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authorJunio C Hamano <>2006-12-22 06:39:09 (GMT)
committerJunio C Hamano <>2006-12-22 06:56:25 (GMT)
commitd41cb273d313a21979b05dba57d0c6b565b28ba6 (patch)
tree3bdfd6e084c4dc9b827b2e246124e23b9faf1ef9 /
parent27e4dd8de76bdd60c88003e0f27cee8ad26c5cd6 (diff)
parse-remote: mark all refs not for merge only when fetching more than one
An earlier commit a71fb0a1 implemented much requested safety valve to refuse "git pull" or "git pull origin" without explicit refspecs from using the first set of remote refs obtained by reading .git/remotes/origin file or branch.*.fetch configuration variables to create a merge. The argument was that while on a branch different from the default branch, it is often wrong to merge the default remote ref suitable for merging into the master. That is fine as a theory. But many repositories already in use by people in the real world do not have any of the per branch configuration crap. They did not need it, and they do not need it now. Merging with the first remote ref listed was just fine, because they had only one ref (e.g. 'master' from linux-2.6.git) anyway. So this changes the safety valve to be a lot looser. When "git fetch" gets only one remote branch, the irritating warning would not trigger anymore. I think we could also make the warning trigger when branch.*.merge is not specified for the current branch, but is for some other branch. That is for another commit. Signed-off-by: Junio C Hamano <>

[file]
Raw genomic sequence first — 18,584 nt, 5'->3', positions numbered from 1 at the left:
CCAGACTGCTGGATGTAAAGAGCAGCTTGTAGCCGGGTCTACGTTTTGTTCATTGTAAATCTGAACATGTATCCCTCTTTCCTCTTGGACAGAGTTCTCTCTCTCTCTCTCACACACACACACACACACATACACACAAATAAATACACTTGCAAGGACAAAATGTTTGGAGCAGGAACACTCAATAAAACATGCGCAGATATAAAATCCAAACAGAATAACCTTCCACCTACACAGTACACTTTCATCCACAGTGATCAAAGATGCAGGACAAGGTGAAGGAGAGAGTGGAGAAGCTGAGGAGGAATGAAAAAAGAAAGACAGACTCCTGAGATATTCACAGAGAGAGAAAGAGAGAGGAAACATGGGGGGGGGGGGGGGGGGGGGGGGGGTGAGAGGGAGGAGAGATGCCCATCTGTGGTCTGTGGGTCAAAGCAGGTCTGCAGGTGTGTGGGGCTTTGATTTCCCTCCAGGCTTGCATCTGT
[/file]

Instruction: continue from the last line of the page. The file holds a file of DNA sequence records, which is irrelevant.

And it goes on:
Diffstat (limited to '')
1 files changed, 9 insertions, 2 deletions
diff --git a/ b/
index 871c08f..f163821 100755
--- a/
+++ b/
@@ -136,6 +136,8 @@ canon_refs_list_for_fetch () {
if test "$1" = "-d"
shift ; remote="$1" ; shift
+ set x $(expand_refs_wildcard "$@")
+ shift
if test "$remote" = "$(get_default_remote)"
curr_branch=$(git-symbolic-ref HEAD | \
@@ -143,8 +145,13 @@ canon_refs_list_for_fetch () {
merge_branches=$(git-repo-config \
--get-all "branch.${curr_branch}.merge")
- set x $(expand_refs_wildcard "$@")
- shift
+ # If we are fetching only one branch, then first branch
+ # is the only thing that makes sense to merge anyway,
+ # so there is no point refusing that traditional rule.
+ if test $# != 1 && test "z$merge_branches" = z
+ then
+ merge_branches=..this..would..never..match..
+ fi
for ref